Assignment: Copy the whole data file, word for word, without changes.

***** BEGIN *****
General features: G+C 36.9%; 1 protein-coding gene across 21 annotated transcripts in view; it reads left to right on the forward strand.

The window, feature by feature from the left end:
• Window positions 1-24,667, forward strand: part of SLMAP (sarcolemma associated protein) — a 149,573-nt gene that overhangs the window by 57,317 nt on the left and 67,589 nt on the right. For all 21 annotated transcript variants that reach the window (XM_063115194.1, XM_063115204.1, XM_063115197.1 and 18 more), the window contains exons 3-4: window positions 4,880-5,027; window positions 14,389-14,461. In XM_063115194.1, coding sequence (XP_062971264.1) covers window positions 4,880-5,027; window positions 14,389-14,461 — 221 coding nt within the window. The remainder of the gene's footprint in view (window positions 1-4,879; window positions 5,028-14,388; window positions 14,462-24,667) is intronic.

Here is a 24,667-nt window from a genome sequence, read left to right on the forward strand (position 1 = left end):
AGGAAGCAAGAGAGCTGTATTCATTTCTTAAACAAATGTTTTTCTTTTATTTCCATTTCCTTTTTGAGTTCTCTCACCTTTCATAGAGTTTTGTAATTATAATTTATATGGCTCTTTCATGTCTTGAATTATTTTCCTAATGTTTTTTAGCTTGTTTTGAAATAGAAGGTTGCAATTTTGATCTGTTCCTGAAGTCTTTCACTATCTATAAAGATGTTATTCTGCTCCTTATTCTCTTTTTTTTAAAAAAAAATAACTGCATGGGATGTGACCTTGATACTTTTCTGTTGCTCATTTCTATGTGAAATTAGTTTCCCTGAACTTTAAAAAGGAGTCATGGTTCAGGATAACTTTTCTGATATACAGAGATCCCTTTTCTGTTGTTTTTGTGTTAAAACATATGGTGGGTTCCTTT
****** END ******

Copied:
General features: G+C 36.9%; 1 protein-coding gene across 21 annotated transcripts in view; it reads left to right on the forward strand.

The window, feature by feature from the left end:
• Window positions 1-24,667, forward strand: part of SLMAP (sarcolemma associated protein) — a 149,573-nt gene that overhangs the window by 57,317 nt on the left and 67,589 nt on the right. For all 21 annotated transcript variants that reach the window (XM_063115194.1, XM_063115204.1, XM_063115197.1 and 18 more), the window contains exons 3-4: window positions 4,880-5,027; window positions 14,389-14,461. In XM_063115194.1, coding sequence (XP_062971264.1) covers window positions 4,880-5,027; window positions 14,389-14,461 — 221 coding nt within the window. The remainder of the gene's footprint in view (window positions 1-4,879; window positions 5,028-14,388; window positions 14,462-24,667) is intronic.

Here is a 24,667-nt window from a genome sequence, read left to right on the forward strand (position 1 = left end):
AGGAAGCAAGAGAGCTGTATTCATTTCTTAAACAAATGTTTTTCTTTTATTTCCATTTCCTTTTTGAGTTCTCTCACCTTTCATAGAGTTTTGTAATTATAATTTATATGGCTCTTTCATGTCTTGAATTATTTTCCTAATGTTTTTTAGCTTGTTTTGAAATAGAAGGTTGCAATTTTGATCTGTTCCTGAAGTCTTTCACTATCTATAAAGATGTTATTCTGCTCCTTATTCTCTTTTTTTTAAAAAAAAATAACTGCATGGGATGTGACCTTGATACTTTTCTGTTGCTCATTTCTATGTGAAATTAGTTTCCCTGAACTTTAAAAAGGAGTCATGGTTCAGGATAACTTTTCTGATATACAGAGATCCCTTTTCTGTTGTTTTTGTGTTAAAACATATGGTGGGTTCCTTT